The Complete Idiot’s Guide to Barefoot Running
by Dr. Craig Richards and Thomas Hollowell
I don’t fancy myself a complete idiot, or even a partial one at that. But I gotta give props to this line of books for finding ways to write about such a broad range of subjects* in clear and concise ways. I did see someone joke online about needing a “Complete Idiot’s” book on this subject, but it’s not that crazy once you delve into it.
This book is a pretty thorough book on general aspects of running, but it’s geared toward those looking to break into barefoot running. There are drills and strengthening exercises that would be beneficial to just about any runner, but are specifically for helping to strengthen neglected muscles needed to run unshod.
The nutrition section had mention of chia seeds, the first time I’ve seen that in a running book, but not surprising given the chia seed/barefoot running that seem to be the big things people take from Born to Run.
I liked this book. I learned several things I didn’t know, and I’ve been quite the student of barefoot running. (That is studying it and learning about it, I haven’t dived into the practice for reasons that probably warrant a separate post all on their own!)
The chapter on injuries made me a little sad where it talked about stress fractures. It said that bone scans are usually need to fully diagnose the fracture (Which my doctor tried to get me in for, but the only place that would take my insurance couldn’t do the scan until the end of July. Lame!) and it said that the treatment is rest for 6 to 10 weeks. Yuck… I’m only about 2.5 weeks into my “rest” period.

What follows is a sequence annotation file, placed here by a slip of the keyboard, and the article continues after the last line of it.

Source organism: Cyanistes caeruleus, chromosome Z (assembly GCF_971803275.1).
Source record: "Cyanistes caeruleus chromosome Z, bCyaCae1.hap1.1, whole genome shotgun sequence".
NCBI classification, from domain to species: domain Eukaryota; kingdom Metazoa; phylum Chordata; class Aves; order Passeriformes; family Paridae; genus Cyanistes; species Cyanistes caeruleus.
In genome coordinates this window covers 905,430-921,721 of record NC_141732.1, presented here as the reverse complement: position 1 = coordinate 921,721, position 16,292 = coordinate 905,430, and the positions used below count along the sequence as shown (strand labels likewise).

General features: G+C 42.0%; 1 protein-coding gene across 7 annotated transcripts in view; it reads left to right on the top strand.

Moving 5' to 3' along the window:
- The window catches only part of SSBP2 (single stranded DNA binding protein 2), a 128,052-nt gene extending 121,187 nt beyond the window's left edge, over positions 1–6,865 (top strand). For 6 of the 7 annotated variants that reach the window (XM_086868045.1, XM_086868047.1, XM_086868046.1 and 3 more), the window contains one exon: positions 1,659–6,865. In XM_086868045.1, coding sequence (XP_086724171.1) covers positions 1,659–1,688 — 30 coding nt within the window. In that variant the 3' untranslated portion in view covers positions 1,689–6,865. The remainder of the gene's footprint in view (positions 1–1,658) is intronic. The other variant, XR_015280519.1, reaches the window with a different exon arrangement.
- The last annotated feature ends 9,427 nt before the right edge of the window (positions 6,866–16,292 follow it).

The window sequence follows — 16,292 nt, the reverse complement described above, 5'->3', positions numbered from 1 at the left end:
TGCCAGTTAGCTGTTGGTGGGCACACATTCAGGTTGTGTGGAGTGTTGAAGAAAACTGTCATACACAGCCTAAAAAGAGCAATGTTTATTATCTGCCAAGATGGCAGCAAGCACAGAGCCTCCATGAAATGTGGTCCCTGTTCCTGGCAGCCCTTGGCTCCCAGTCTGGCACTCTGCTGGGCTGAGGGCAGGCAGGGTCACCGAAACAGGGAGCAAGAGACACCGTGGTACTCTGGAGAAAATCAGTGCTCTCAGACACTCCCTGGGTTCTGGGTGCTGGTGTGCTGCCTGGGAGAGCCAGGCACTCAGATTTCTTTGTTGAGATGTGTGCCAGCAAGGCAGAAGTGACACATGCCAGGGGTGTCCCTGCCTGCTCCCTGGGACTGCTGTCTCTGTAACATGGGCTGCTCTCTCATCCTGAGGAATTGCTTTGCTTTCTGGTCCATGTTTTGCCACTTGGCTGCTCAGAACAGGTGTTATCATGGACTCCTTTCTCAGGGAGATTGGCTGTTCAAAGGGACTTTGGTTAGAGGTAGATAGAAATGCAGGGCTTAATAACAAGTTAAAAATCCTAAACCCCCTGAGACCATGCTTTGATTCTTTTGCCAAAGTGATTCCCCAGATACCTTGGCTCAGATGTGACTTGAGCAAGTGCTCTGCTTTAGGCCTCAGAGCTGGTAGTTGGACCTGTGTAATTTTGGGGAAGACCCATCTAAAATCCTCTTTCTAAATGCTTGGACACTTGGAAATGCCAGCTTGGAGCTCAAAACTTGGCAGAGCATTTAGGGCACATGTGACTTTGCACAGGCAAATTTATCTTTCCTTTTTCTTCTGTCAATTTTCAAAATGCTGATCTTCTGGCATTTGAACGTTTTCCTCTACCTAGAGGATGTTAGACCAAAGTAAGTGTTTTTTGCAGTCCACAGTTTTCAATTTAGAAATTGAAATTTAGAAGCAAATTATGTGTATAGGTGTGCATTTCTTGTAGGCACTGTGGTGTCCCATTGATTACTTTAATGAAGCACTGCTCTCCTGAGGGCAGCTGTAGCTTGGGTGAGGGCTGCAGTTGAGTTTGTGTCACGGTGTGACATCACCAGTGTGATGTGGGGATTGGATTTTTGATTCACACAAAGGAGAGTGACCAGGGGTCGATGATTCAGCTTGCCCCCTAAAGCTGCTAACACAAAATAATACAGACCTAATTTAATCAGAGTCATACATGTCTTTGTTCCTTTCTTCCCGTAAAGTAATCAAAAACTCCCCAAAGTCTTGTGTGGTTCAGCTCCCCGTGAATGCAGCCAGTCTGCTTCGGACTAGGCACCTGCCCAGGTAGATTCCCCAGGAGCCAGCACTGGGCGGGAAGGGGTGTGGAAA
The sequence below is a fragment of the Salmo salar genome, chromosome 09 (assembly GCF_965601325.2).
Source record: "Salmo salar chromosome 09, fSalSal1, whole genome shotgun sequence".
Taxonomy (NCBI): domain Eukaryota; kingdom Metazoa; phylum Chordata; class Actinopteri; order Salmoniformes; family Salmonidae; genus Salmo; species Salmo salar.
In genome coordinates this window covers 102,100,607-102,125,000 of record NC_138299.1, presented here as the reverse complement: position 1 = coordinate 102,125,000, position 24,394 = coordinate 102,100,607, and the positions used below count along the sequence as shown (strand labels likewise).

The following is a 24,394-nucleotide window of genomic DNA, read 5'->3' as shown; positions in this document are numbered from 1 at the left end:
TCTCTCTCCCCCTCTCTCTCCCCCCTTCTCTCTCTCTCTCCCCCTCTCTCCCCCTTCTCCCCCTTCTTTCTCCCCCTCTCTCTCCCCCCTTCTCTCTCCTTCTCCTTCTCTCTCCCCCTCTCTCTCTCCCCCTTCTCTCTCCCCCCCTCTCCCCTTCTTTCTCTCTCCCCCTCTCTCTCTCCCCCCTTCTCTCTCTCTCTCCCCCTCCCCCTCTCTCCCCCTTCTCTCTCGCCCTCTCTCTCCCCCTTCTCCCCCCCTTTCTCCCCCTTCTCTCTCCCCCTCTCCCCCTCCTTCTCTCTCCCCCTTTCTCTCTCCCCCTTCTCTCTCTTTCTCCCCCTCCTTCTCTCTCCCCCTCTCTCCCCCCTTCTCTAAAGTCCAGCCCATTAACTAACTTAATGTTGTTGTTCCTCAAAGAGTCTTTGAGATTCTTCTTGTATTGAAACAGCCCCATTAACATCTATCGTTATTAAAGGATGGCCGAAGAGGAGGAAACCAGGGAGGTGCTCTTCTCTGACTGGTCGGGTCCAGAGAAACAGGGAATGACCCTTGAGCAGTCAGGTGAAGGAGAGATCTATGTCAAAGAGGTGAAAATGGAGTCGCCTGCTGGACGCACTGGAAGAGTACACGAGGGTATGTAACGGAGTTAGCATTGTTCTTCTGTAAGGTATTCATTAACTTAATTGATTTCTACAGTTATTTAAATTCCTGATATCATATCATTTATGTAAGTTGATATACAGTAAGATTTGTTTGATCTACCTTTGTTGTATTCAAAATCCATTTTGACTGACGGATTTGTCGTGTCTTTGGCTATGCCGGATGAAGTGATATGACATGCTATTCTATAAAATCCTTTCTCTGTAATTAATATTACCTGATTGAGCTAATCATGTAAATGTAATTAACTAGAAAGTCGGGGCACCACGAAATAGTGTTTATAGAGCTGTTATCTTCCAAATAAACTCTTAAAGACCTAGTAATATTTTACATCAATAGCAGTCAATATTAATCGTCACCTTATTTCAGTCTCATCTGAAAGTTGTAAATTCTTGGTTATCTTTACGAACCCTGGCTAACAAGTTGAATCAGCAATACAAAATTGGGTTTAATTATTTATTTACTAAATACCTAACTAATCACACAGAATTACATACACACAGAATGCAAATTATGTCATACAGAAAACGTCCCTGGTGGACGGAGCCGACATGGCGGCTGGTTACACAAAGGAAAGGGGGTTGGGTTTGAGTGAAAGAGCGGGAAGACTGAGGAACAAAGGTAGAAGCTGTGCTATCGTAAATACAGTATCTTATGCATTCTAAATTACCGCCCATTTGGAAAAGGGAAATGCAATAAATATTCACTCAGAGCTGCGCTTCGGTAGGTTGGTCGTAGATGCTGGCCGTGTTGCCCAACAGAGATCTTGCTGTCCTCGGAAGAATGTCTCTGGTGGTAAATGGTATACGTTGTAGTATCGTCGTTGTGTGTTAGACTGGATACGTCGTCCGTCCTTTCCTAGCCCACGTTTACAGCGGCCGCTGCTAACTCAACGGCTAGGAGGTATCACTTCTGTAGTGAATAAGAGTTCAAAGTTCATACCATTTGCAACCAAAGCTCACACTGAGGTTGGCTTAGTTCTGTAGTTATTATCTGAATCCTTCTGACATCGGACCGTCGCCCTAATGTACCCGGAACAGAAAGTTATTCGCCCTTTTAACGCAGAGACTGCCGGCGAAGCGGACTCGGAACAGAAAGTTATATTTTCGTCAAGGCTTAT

Some interesting tidbits from the book I thought I would share:
- Running shoes typically feature a built-up backend in the range of 8 to 12 mm. By way of comparison, women’s shoes are not considered high heels until they are at least 8.5 cm off the ground. I feel better running in shoes with a lower heel-to-toe drop, but that difference doesn’t make the raised heel seem quite as evil as some of the forums I’ve read.
- Transitioning to barefoot running takes time and can be hard for people who are already used to running a lot. The book went so far as to say: If you don’t have the confidence or discipline to slow down for 3, 6 or 12 months, then you are unlikely to make the full transition to barefoot running.
- The chapter about minimal shoes had this to say about using them: The best time to use barefoot shoes is when you are already running without shoes a significant amount of time over various terrain. Only when the foot, ankle and leg are strong; your foot padding toughened or thickened; and your form perfected, should you bring minimal shoes into the picture.
*I even saw on Amazon that they had an idiot’s guide to the Bible! The range on these products is amazing. From Algebra to making beauty products to zen living to amigurumi. (Yeah, look it up, it’s a thing and it’s got whole books on it!)
This book was sent to me for free for review purposes. All opinions are my own.